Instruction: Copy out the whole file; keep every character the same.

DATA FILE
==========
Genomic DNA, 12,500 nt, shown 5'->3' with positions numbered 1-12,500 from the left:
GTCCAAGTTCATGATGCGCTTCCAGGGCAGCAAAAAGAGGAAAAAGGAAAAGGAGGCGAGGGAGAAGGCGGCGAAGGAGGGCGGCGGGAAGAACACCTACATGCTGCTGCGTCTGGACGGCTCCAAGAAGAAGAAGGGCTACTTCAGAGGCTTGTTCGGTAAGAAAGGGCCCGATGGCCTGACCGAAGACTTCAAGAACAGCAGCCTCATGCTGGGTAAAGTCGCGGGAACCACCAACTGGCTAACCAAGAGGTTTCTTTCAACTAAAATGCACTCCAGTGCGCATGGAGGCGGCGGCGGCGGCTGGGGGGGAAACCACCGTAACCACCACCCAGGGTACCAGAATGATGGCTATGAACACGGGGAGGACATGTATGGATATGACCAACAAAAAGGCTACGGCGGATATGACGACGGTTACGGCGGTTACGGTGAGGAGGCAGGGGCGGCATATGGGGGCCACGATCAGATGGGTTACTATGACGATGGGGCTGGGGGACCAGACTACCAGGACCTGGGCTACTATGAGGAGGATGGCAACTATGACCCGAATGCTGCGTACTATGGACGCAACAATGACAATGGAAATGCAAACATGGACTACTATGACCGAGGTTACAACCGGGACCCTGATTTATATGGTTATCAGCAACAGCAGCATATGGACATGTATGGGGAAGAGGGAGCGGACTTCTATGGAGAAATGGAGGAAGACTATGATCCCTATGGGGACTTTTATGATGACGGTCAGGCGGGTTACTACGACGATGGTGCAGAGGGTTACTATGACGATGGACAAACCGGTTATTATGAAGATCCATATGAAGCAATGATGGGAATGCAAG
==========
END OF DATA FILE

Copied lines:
Genomic DNA, 12,500 nt, shown 5'->3' with positions numbered 1-12,500 from the left:
GTCCAAGTTCATGATGCGCTTCCAGGGCAGCAAAAAGAGGAAAAAGGAAAAGGAGGCGAGGGAGAAGGCGGCGAAGGAGGGCGGCGGGAAGAACACCTACATGCTGCTGCGTCTGGACGGCTCCAAGAAGAAGAAGGGCTACTTCAGAGGCTTGTTCGGTAAGAAAGGGCCCGATGGCCTGACCGAAGACTTCAAGAACAGCAGCCTCATGCTGGGTAAAGTCGCGGGAACCACCAACTGGCTAACCAAGAGGTTTCTTTCAACTAAAATGCACTCCAGTGCGCATGGAGGCGGCGGCGGCGGCTGGGGGGGAAACCACCGTAACCACCACCCAGGGTACCAGAATGATGGCTATGAACACGGGGAGGACATGTATGGATATGACCAACAAAAAGGCTACGGCGGATATGACGACGGTTACGGCGGTTACGGTGAGGAGGCAGGGGCGGCATATGGGGGCCACGATCAGATGGGTTACTATGACGATGGGGCTGGGGGACCAGACTACCAGGACCTGGGCTACTATGAGGAGGATGGCAACTATGACCCGAATGCTGCGTACTATGGACGCAACAATGACAATGGAAATGCAAACATGGACTACTATGACCGAGGTTACAACCGGGACCCTGATTTATATGGTTATCAGCAACAGCAGCATATGGACATGTATGGGGAAGAGGGAGCGGACTTCTATGGAGAAATGGAGGAAGACTATGATCCCTATGGGGACTTTTATGATGACGGTCAGGCGGGTTACTACGACGATGGTGCAGAGGGTTACTATGACGATGGACAAACCGGTTATTATGAAGATCCATATGAAGCAATGATGGGAATGCAAG